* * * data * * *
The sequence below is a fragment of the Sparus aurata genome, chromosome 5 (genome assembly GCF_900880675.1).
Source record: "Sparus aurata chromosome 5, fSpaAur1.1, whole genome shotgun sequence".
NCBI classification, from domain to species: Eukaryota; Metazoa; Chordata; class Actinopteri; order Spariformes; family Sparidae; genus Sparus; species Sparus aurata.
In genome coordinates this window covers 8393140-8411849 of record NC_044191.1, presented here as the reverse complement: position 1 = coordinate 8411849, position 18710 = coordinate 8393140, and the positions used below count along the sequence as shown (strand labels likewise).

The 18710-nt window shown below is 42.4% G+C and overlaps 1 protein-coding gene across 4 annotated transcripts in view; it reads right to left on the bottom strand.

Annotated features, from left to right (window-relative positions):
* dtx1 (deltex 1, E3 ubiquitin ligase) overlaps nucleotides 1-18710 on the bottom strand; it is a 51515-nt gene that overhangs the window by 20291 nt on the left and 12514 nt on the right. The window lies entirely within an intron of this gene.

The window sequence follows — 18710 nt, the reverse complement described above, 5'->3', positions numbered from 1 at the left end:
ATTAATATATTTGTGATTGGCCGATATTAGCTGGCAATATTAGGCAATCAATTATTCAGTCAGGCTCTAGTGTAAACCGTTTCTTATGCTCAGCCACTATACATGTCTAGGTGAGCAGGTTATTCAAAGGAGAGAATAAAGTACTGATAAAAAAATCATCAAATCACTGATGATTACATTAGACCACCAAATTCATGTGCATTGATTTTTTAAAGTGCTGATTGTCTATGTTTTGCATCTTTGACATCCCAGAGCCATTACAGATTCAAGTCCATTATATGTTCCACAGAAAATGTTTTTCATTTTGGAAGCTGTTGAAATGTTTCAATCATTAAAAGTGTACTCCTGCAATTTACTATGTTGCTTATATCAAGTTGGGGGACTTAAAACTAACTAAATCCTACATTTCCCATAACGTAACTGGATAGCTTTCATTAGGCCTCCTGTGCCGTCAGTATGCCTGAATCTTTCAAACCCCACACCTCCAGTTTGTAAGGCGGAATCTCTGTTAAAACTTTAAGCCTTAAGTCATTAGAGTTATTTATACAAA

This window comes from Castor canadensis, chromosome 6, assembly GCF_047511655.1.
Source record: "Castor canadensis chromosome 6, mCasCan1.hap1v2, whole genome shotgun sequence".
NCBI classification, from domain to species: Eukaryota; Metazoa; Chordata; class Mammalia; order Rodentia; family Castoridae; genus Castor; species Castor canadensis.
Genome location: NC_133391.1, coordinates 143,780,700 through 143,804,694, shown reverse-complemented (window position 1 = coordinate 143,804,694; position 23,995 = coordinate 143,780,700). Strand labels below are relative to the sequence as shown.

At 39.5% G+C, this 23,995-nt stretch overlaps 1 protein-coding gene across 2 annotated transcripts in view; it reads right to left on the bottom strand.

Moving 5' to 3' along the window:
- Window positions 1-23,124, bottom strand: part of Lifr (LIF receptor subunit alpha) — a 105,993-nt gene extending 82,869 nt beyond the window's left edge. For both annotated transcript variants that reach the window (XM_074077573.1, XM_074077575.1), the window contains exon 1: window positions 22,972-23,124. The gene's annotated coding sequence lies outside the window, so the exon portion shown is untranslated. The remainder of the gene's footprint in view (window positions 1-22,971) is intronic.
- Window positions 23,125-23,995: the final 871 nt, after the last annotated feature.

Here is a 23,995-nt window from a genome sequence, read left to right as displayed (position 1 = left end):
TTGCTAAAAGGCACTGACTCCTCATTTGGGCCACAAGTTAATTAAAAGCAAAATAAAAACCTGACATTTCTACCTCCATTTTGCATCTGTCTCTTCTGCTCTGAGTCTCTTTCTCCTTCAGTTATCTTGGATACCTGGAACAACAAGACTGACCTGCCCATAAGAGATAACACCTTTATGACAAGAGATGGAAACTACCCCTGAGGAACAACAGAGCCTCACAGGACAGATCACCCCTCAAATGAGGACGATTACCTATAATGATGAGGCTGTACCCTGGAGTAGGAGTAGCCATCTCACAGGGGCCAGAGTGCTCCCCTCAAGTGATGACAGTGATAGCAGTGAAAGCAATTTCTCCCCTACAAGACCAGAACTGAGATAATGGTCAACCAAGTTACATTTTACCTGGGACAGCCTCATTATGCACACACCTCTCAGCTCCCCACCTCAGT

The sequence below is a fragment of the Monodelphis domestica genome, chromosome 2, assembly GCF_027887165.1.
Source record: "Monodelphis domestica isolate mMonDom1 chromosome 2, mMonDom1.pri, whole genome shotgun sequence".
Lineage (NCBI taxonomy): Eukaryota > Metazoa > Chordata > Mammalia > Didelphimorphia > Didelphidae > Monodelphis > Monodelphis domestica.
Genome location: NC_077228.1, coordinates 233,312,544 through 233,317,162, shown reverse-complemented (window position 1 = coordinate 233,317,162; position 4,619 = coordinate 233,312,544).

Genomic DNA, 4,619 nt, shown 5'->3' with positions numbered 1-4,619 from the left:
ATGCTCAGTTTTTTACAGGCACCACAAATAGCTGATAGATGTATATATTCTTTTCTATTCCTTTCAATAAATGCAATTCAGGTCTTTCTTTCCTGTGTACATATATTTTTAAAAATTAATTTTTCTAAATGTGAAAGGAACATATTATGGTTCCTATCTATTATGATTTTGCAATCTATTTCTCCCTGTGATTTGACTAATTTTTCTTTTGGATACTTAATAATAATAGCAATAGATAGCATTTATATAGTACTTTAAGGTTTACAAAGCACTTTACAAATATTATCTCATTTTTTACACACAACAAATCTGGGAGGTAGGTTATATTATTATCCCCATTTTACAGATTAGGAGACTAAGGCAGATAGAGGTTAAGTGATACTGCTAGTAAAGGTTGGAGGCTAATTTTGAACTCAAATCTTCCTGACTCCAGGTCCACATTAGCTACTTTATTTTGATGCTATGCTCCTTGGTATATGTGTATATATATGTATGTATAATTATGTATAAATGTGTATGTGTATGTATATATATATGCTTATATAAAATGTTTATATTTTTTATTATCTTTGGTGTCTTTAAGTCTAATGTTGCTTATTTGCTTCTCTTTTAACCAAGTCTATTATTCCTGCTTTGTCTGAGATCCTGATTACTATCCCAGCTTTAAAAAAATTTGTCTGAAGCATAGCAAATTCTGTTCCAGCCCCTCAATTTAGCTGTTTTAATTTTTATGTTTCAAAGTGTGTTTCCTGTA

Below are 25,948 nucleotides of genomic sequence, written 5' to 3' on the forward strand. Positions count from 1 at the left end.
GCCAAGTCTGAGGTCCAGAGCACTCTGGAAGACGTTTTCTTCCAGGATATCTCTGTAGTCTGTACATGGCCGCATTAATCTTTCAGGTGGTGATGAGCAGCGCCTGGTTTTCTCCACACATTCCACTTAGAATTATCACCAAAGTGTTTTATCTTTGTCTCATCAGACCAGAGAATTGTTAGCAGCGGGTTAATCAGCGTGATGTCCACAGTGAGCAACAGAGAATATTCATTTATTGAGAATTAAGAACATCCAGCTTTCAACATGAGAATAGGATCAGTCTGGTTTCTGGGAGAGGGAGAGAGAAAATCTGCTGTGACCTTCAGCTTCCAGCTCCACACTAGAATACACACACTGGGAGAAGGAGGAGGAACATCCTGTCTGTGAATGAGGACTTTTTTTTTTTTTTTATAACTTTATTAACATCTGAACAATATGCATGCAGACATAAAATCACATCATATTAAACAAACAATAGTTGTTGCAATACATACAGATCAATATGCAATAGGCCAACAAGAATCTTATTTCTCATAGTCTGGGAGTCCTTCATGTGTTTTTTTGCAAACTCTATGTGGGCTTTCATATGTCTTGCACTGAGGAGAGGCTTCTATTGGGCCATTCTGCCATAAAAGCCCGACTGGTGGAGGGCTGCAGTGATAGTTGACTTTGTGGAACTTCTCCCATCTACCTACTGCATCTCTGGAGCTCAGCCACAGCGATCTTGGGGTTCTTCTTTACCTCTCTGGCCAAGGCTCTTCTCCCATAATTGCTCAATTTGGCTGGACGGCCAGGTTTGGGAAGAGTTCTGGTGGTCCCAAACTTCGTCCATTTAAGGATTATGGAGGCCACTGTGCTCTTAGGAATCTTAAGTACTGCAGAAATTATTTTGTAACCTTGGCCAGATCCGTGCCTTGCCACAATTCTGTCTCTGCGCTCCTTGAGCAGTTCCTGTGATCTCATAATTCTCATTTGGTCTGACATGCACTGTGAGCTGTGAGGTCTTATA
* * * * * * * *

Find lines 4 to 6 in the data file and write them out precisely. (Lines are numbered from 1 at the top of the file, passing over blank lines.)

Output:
In genome coordinates this window covers 8393140-8411849 of record NC_044191.1, presented here as the reverse complement: position 1 = coordinate 8411849, position 18710 = coordinate 8393140, and the positions used below count along the sequence as shown (strand labels likewise).

The 18710-nt window shown below is 42.4% G+C and overlaps 1 protein-coding gene across 4 annotated transcripts in view; it reads right to left on the bottom strand.

Annotated features, from left to right (window-relative positions):